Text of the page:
• Remove some items form it.
• Place those items in the world.

This is highly unnecessary. Why does the CreatureInstance have to do this? Yes, conceptually, it is the creature's attack that causes items to be removed. But why does the CreatureInstance object have to deal with that?

Here's how I would do it.

The CreatureInstance would have one or more Attacks. An Attack is an object that, when successful, can cause one or more effects. Effects include:

• Dealing damage, possibly with damage types.
• Removing items from the target and placing them on the map.
• etc.

All the CreatureInstance has to know is what Attacks it can perform and who it can perform them on. When it decides to use the DrainItemsAttack, it simply says, "I'm using DrainItemsAttack on this target."

The DrainItemsAttack would invoke the "RemoveAndDropItems" effect. That's not a class; that's a free function (or a static member of some class, since you're using languages that don't allow free functions). It doesn't have to have state, so it doesn't need to be a type. It's just a function that takes some number of inventory items from a CreatureInstance and places them on the ground.

It is that function which needs to be able to inspect inventory, remove items, find suitable terrain to place them on, etc. Each of these operations should be its own function. So your "RemoveAndDropItems" effect would be implemented like this (pseudo-code):

bool RemoveAndDropItems(int numToRemove, CreatureInstance target, Atlas world)
{
for(numToRemove)
{
ItemInstance item = target.FindSuitableItemToRemove();
if(!item)
return false;
target.RemoveItem(item);
LayerCell loc = world.FindSuitableLocationToPlaceItem(item, target.loc());
world.PlaceItem(item, loc);
}
return true;
}


This way, CreatureInstance isn't responsible for finding places to put stuff. You have functions for that. Nor does it have to have knowledge of ItemInstance or other types; that's all taken care of elsewhere.

• actually, much of what you describe is already what takes place.... the creatureinstance itself doesn't do much of anything. it just stores some state information. the descriptor ATTACHED to creatureinstance has a property which gives an interface that has a function that handles the "event" of attacking(technically a "bump" event between two creatures), and only the function in that property spans the whole tree of atlas to creatureinstance. – PlayDeezGames Feb 16 '12 at 21:00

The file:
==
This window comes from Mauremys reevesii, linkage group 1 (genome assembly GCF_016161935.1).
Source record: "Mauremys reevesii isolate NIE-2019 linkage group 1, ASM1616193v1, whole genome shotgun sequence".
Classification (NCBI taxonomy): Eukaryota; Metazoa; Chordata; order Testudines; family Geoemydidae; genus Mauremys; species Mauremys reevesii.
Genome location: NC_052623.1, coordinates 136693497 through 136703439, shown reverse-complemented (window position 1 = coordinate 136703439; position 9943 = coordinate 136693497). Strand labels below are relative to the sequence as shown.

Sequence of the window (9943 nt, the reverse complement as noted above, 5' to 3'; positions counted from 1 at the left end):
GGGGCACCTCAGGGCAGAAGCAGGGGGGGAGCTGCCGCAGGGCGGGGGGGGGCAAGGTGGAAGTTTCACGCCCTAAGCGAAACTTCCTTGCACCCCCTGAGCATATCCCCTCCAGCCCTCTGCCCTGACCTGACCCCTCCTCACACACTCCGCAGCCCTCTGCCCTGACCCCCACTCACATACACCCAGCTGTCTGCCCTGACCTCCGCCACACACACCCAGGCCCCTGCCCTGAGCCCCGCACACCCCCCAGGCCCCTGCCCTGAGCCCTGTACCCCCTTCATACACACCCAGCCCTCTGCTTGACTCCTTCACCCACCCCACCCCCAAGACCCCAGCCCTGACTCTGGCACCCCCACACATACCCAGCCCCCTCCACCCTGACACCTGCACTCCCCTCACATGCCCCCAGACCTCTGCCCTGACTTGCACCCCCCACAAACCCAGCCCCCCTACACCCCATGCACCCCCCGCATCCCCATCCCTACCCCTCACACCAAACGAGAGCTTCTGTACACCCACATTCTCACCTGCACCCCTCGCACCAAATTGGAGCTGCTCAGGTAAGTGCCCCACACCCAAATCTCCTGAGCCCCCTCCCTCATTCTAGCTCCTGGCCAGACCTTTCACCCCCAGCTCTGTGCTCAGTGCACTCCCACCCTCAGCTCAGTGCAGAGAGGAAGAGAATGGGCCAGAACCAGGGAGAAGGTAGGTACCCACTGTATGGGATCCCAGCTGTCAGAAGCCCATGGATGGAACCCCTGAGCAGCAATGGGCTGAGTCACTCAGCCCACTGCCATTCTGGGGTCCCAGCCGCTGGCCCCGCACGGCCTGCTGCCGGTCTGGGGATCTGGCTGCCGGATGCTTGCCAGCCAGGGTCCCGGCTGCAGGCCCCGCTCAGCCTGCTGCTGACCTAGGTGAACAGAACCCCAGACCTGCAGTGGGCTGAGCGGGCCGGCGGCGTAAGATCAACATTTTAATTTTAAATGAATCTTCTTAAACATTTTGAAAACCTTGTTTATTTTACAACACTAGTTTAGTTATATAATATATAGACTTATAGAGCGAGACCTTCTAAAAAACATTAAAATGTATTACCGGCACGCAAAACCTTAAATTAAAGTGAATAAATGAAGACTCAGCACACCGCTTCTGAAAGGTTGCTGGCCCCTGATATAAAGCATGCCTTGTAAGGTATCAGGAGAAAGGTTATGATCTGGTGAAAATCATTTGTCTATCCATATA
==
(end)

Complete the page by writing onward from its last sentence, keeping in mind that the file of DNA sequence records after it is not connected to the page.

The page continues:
I've been designing my roguelike framework on and off for the past few years and I come to think that the traditional OOP approach doesn't provide a very useful abstraction for a typical roguelike world for the reasons that you mentioned - everything is so interdependent on each other that each class may potentially need to know about every other class.

For example, AI routines should logically be a part of the Creature class, but AI potentially needs to know everything - the current dungeon map, the state of PC's quests, current World events etc. Even implementing simplest actions such as moving isn't straightforward: do you have a Creature.move(x,y) method and require every Creature object to know its current dungeon level, OR you have a DungeonLevel.moveCreature(creature, x, y) method? What if monsters in your game can move from one dungeon level to another - do you need an even higher level method, e.g. World.moveCreature(creature, dungeonLevel, x, y) ?

So in the end I decided to simply make most functions global, instead of agonizing over the correct location of each method in the class hierarchy, and use classes mostly as data structures. Now my Creature object doesn't have to link back to the parent object, and it contains only simplest code that doesn't need to be aware of other classes.

• This is close to the "Data-Driven Design" or "Entity System" approaches, which are used in a number of high-performance AAA engines. – Tom Hudson Apr 10 '12 at 19:26